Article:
By now, you’re all well aware that my New Year’s resolution is to compete in a watermelon-eating contest. In last month’s update, I reviewed a few potential contests in my area and decided that the Bel Air 4th of July Festival in Bel Air, Maryland would be the event at which I would restart my once semi-successful competitive eating career.
That gives me roughly 100 days to get back into “eating shape” and train for the big showdown. Before I start training, however, I need to do a little research to figure out what type of eating contest will be hosted in Bel Air on that warm summer day. When it comes to competitive eating events, there are two types:
1. SPEED – Competitors are given a predetermined number of food items (one dozen chicken wings, six cheeseburgers, half a watermelon) and the first person to finish all of his or her items is the winner. These contests are usually fast and can be over in as little as 30 seconds.
2. QUANTITY – Competitors are given a time limit (usually 8-12 minutes), and the person who eats the largest quantity of the contest food is the winner. These contests are grueling affairs, with many eaters pushing themselves to the limit during the final few minutes. It’s not pretty.
My eyes have always been bigger than my stomach (which isn’t all that big), so speed contests definitely suit me better. From what I can tell, the Bel Air contest is a speed event. I don’t know for sure, but when you have events – like the Bel Air contest – with hundreds of competitors, giving each person a predetermined amount of food is usually the easiest and most cost-effective contest method.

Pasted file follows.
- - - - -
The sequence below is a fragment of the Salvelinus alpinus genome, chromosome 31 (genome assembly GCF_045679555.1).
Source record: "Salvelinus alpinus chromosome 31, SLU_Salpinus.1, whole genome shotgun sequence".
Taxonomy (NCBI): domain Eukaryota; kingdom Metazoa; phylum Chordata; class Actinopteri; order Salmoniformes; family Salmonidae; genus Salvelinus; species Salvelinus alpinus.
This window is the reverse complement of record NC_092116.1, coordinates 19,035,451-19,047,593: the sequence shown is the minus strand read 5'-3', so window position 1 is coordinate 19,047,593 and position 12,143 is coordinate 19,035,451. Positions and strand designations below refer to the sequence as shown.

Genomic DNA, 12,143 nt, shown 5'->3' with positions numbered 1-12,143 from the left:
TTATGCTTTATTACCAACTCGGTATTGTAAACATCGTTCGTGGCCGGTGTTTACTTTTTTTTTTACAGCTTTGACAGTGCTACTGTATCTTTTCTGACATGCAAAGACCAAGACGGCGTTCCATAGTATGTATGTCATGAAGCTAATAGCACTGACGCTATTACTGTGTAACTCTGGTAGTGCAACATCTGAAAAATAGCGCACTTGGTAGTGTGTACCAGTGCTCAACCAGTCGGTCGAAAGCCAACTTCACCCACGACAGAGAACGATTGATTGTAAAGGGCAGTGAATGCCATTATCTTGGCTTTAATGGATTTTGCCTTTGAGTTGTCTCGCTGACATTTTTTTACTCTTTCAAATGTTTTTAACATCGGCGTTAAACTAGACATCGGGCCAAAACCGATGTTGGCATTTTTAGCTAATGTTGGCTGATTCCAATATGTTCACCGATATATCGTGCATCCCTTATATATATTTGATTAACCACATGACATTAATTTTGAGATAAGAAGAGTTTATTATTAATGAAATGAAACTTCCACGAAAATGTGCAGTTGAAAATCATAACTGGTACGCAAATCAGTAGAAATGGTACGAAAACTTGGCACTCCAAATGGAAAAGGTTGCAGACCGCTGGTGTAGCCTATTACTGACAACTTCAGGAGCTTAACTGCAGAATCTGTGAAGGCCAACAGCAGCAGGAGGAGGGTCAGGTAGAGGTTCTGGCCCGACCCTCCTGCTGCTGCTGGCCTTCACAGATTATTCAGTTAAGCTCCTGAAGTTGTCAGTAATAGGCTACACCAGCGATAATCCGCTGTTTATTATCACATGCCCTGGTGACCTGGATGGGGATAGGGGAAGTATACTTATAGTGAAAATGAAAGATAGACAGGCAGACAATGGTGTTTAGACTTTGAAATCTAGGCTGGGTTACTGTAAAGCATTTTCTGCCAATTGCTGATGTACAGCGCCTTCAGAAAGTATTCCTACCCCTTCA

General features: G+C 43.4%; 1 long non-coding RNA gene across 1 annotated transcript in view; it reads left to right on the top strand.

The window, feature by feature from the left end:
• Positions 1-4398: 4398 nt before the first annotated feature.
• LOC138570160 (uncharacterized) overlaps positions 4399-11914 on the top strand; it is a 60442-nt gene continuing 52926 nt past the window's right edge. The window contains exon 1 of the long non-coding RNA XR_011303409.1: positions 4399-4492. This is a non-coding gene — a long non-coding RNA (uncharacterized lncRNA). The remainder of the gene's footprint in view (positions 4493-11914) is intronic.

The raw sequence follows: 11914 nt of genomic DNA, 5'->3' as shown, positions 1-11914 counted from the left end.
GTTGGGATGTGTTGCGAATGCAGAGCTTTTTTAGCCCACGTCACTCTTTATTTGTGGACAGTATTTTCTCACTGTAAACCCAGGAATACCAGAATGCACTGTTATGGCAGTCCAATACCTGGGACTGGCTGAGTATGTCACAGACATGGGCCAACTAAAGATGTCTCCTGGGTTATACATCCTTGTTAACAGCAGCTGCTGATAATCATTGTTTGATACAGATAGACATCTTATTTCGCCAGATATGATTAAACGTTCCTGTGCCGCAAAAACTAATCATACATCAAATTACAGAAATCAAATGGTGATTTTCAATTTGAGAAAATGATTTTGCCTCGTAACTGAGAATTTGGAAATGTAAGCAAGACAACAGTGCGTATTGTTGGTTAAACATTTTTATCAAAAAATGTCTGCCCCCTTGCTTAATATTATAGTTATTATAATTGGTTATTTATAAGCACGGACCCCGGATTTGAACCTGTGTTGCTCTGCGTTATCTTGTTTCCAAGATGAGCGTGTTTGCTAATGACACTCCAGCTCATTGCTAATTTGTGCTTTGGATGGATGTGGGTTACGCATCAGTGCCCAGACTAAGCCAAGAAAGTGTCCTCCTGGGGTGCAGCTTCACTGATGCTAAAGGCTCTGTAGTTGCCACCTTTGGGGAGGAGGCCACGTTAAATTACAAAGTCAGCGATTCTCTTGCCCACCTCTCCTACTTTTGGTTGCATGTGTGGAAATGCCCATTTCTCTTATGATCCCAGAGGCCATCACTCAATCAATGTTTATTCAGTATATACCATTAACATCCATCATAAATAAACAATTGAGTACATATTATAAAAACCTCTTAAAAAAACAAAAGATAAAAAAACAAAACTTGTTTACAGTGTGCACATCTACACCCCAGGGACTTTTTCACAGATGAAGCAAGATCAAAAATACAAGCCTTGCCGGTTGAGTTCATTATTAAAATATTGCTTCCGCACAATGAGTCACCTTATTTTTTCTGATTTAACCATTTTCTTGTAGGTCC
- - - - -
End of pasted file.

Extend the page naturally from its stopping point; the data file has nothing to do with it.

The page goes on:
Although I haven’t been able to dig up many details about the Bel Air contest (I emailed the contest organizers and am awaiting their response), I was able to uncover the photos above, which were taken during the 2011 event. Curiously, it shows a hoard of competitors crouched down in the grass devouring a nice-sized chunk of melon. Based on those images, the contest appears to be a speed contest, which bodes well for me.
Another good sign is a news article about the 2011 event that notes that the contest was judged by a local Girl Scout troop. I buy a lot of Girl Scout cookies (our local troop calls me “Mr. Ten Boxes of Tagalongs”), so I may have a bit of an advantage with those tough judges.
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